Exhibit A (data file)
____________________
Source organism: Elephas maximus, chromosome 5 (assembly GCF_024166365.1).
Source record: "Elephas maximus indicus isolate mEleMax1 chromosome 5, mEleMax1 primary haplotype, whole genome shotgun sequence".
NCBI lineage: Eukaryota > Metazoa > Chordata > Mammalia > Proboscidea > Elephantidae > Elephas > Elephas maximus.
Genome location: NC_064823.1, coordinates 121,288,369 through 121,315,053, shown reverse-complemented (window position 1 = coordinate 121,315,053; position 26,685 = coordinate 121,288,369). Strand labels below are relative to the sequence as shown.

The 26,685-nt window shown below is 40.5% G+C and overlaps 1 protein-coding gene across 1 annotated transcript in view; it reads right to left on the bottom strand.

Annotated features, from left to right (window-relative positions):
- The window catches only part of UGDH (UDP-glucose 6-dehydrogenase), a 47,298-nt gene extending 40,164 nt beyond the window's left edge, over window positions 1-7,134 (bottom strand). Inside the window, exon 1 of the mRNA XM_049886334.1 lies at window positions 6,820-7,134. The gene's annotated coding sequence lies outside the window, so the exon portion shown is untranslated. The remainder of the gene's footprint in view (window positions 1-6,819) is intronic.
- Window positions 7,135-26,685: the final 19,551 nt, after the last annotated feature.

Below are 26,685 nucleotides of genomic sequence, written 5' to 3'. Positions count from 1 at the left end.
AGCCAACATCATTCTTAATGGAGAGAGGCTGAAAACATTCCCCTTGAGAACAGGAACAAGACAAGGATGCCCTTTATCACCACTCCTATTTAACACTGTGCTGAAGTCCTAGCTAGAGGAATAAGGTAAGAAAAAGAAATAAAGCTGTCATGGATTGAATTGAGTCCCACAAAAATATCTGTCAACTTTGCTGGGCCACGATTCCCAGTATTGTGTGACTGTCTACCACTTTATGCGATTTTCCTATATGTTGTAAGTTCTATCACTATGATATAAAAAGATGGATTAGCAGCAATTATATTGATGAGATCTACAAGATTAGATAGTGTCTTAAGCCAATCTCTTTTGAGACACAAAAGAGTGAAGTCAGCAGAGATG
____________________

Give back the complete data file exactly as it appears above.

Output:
Source organism: Elephas maximus, chromosome 5 (assembly GCF_024166365.1).
Source record: "Elephas maximus indicus isolate mEleMax1 chromosome 5, mEleMax1 primary haplotype, whole genome shotgun sequence".
NCBI lineage: Eukaryota > Metazoa > Chordata > Mammalia > Proboscidea > Elephantidae > Elephas > Elephas maximus.
Genome location: NC_064823.1, coordinates 121,288,369 through 121,315,053, shown reverse-complemented (window position 1 = coordinate 121,315,053; position 26,685 = coordinate 121,288,369). Strand labels below are relative to the sequence as shown.

The 26,685-nt window shown below is 40.5% G+C and overlaps 1 protein-coding gene across 1 annotated transcript in view; it reads right to left on the bottom strand.

Annotated features, from left to right (window-relative positions):
- The window catches only part of UGDH (UDP-glucose 6-dehydrogenase), a 47,298-nt gene extending 40,164 nt beyond the window's left edge, over window positions 1-7,134 (bottom strand). Inside the window, exon 1 of the mRNA XM_049886334.1 lies at window positions 6,820-7,134. The gene's annotated coding sequence lies outside the window, so the exon portion shown is untranslated. The remainder of the gene's footprint in view (window positions 1-6,819) is intronic.
- Window positions 7,135-26,685: the final 19,551 nt, after the last annotated feature.

Below are 26,685 nucleotides of genomic sequence, written 5' to 3'. Positions count from 1 at the left end.
AGCCAACATCATTCTTAATGGAGAGAGGCTGAAAACATTCCCCTTGAGAACAGGAACAAGACAAGGATGCCCTTTATCACCACTCCTATTTAACACTGTGCTGAAGTCCTAGCTAGAGGAATAAGGTAAGAAAAAGAAATAAAGCTGTCATGGATTGAATTGAGTCCCACAAAAATATCTGTCAACTTTGCTGGGCCACGATTCCCAGTATTGTGTGACTGTCTACCACTTTATGCGATTTTCCTATATGTTGTAAGTTCTATCACTATGATATAAAAAGATGGATTAGCAGCAATTATATTGATGAGATCTACAAGATTAGATAGTGTCTTAAGCCAATCTCTTTTGAGACACAAAAGAGTGAAGTCAGCAGAGATG